Have you visited East Beaches Heritage Wing, one of the RM of St. Clements best-kept-secrets, yet?
As of mid summer 2017, over 7800 people from all over the world have visited this award-winning museum since it first opened in 2015. In 2015, the exhibit Putting Food on the Table received an Honourable Mention under Interpretation Canada’s Awards of Excellence. The East Beaches Heritage Wing exhibit won the 2016 Award of Excellence from the Association of Manitoba Museums
Grand Marais Community Central
36058 PTH 12
Grand Marais, Manitoba, Canada R0E 0T0
Off-season phone: 204-482-3300 (RM of St. Clements Municipal Office)
|May and June|
|9:00 am to 9:00 pm||9:00 am to 5:00 pm||9:00 am to 5:00 pm||9:00 am to 5:00 pm||9:00 am to 5:00 pm||9:00 am to 9:00 pm||9:00 am to 9:00 pm|
|July to September long weekend|
|9:00 am to 9:00 pm||9:00 am to 7:00 pm||9:00 am to 7:00 pm||9:00 am to 7:00 pm||9:00 am to 7:00 pm||9:00 am to 9:00 pm||9:00 am to 9:00 pm|
East Beaches Heritage Wing Exhibits
Learn how Lake Winnipeg and its beautiful beaches came to be. Then explore the lake’s ecology, health threats, and ways to keep it healthy.
- Learn about the mighty Lake Winnipeg’s origins, its watershed and health.
- Two aquariums featuring local flora and fauna let you see firsthand what lives in the deep and the shallows of Lake Winnipeg.
- Explore an interactive digital map of Lake Winnipeg with animation and videos.
- Find out about threats to Lake Winnipeg’s health and what you can do to keep it healthy.
- Grand Beach has been designated Blue Flag status, an international recognition of clean and safe beaches.
First Nations, Métis and European immigrants found ways to survive and sometimes thrive together in their relative isolation on the edge of Lake Winnipeg.
- Cree and Ojibwa First Nations have called the eastern shores of Lake Winnipeg home the longest.
- The First Nations lifestyle was tied to the seasons and land. Even after Treaty 1 was signed in 1871 and people settled in nearby Brokenhead and Sagkeeng communities, people continue to rely on the land and lake to provide a living.
- Métis and later European homesteaders were next to establish homes along the East Beaches.
- Fishing, trapping, harvesting wood, mink farming, mixed farming, hunting and gathering were ways people put food on the table in this rugged and relatively isolated area.
- View artifacts from our community roots: bead work, baskets, treasures brought from the old country.
Storytelling and Photos
- Listen to stories from the old timers as they talk about life at the edge of the lake.
- A digital photo album will reflect the lives of these founding families.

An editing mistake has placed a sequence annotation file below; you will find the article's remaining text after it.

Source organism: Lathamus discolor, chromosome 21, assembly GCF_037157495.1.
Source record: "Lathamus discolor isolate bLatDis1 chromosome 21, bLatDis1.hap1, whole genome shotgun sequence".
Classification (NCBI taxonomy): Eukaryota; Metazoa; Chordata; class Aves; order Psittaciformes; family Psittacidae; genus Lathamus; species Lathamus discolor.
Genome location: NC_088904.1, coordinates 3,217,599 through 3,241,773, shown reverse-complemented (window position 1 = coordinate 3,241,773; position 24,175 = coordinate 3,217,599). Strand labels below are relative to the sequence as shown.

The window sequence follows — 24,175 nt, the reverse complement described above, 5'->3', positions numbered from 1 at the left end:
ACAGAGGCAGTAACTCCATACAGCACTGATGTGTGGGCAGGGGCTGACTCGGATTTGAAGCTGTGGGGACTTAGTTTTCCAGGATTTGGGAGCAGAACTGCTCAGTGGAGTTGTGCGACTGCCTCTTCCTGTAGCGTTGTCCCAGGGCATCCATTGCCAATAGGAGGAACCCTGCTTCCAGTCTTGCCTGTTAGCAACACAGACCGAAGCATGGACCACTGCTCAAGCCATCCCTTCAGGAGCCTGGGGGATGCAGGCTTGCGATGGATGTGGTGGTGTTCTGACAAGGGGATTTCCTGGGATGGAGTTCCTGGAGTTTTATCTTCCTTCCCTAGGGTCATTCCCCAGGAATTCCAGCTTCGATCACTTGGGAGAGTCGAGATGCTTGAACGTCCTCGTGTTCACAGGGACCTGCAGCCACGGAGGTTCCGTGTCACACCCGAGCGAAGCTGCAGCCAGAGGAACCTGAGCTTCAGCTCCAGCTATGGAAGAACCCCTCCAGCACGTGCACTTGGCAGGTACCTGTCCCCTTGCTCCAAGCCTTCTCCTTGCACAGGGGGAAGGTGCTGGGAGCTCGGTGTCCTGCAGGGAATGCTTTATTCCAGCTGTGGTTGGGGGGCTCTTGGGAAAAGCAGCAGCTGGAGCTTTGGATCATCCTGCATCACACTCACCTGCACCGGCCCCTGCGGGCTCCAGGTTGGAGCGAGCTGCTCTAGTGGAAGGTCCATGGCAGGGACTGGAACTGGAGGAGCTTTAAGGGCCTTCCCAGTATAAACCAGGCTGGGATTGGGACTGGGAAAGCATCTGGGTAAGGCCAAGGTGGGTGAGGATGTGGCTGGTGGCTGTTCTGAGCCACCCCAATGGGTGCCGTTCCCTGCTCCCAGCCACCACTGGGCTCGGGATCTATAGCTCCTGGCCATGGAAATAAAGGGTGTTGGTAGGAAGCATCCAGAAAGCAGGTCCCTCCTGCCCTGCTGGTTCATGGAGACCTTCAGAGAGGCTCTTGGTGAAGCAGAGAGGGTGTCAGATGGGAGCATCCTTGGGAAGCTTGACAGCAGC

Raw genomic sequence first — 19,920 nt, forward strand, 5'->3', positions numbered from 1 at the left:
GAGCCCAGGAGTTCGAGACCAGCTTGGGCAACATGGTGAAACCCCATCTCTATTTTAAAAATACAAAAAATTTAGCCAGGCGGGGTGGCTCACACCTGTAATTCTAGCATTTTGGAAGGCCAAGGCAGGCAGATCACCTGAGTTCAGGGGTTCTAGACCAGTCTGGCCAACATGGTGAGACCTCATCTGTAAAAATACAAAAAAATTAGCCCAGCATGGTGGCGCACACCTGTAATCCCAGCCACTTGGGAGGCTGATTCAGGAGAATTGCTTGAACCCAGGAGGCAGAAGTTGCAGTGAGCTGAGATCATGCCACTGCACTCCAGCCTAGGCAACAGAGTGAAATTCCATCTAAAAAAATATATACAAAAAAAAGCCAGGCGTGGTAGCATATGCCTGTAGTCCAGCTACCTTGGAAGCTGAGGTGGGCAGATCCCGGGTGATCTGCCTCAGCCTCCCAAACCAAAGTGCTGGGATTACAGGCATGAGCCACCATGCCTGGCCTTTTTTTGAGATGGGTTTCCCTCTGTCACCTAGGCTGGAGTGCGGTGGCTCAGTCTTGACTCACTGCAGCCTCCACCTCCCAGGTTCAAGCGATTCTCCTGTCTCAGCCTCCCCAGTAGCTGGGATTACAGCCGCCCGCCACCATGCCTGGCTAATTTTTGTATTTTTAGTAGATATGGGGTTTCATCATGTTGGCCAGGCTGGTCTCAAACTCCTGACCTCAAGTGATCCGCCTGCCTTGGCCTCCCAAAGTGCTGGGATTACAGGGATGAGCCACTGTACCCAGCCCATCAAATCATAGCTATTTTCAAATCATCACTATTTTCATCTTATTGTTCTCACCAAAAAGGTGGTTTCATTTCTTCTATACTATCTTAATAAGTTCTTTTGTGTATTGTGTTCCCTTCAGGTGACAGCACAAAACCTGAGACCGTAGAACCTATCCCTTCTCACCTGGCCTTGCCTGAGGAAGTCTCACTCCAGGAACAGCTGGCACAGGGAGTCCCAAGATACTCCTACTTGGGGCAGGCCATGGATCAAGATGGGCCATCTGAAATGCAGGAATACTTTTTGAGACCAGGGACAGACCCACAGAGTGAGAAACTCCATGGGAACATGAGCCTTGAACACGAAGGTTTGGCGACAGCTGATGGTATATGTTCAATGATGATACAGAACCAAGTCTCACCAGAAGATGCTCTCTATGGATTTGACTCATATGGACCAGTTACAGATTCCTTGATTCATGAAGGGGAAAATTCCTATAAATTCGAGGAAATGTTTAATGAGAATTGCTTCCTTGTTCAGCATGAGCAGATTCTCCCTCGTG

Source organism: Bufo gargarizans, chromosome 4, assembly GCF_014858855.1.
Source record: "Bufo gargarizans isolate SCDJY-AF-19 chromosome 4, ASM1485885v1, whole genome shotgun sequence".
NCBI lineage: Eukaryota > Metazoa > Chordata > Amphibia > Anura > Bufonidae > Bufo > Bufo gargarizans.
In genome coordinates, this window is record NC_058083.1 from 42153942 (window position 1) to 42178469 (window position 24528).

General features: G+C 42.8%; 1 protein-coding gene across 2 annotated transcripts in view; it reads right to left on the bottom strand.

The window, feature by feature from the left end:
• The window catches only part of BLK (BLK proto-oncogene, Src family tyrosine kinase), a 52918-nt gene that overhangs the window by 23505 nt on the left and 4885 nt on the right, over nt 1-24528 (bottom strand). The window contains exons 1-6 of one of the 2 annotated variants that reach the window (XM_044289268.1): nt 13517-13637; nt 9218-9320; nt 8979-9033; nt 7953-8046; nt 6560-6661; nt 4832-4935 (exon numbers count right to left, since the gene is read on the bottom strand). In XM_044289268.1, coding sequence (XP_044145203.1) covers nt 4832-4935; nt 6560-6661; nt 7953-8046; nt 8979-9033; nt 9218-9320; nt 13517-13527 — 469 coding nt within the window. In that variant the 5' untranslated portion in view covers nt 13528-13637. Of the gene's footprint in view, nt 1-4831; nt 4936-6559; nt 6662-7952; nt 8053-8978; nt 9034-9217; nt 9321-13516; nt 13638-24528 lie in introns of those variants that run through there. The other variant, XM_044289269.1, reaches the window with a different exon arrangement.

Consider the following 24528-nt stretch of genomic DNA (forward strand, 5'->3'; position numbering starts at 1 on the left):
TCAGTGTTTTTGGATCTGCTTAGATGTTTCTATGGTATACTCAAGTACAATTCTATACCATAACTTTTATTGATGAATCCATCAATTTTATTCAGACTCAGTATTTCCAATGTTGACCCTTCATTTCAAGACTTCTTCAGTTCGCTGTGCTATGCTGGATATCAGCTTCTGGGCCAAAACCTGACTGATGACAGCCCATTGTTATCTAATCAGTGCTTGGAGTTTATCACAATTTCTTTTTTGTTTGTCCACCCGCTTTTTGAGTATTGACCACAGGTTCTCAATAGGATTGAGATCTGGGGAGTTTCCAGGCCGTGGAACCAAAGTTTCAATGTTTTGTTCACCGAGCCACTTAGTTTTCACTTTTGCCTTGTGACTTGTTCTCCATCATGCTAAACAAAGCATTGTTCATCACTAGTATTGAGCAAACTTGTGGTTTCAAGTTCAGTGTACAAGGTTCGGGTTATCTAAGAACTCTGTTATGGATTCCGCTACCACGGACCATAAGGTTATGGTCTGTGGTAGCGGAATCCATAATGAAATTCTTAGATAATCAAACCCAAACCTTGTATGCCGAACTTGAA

- People were resourceful, independent and self-sufficient but they helped out their neighbours in times of need.
- We are proud of our First Nations, Métis and European roots.
Big changes came when the railway forged its way up to the beaches to build a resort on one of the grandest beaches in the world.
- Life at the beaches changed forever with the coming of the railway in 1916. The East Beaches were no longer isolated.
- See our model railway of Grand Beach with its dance hall, boardwalk, carousel, and hotel. Run the train and hear the sounds of the train, dance hall and carousel.
- Check out the interactive mural of the beach and dance hall from the early days.
- Explore several interactive photo albums: A Day at the Beach, The Family Cabin, Stories from the Beach, and more.
- Peek inside of Harry’s Hideout, a former theatre and dance hot spot, to see a movie trailer and find out who Harry was.
- The influx of so many people changed life for the year-round residents of the area. Servicing tourists — whether selling them fresh fish or berries or building cottages — became a big part of the local economy.
- Use the old style public telephone to call a local about ice delivery or to order fish, berries, firewood, milk and more.
- The end of an era. Changes after World War II affected the area. The building of a road spelled the end of the railway. From 1950 to 1963 the area saw much change: the dance hall burned down (1950), electricity came to the area (1953), the province bought the resort to create a provincial park (1961), the Grand Beach Hotel was torn down (1962) and the rails were removed (1963).
Today and the Future
Grand Marais, with a provincial park replacing the railway resort, has matured into a thriving diverse community, as have many East Beaches communities. What does the future hold?
- The East Beaches have matured into a diverse community that is still strongly connected to the lake.
- Grand Beach is still one of the best known and most visited beach in Manitoba.
- The resort has changed into a favourite provincial park, valued as much for preservation of the unique sand dune ecosystem and surrounding boreal forest as it is for its fabulous four-season recreation opportunities.
- Send a virtual postcard of you at the beach to friends and family.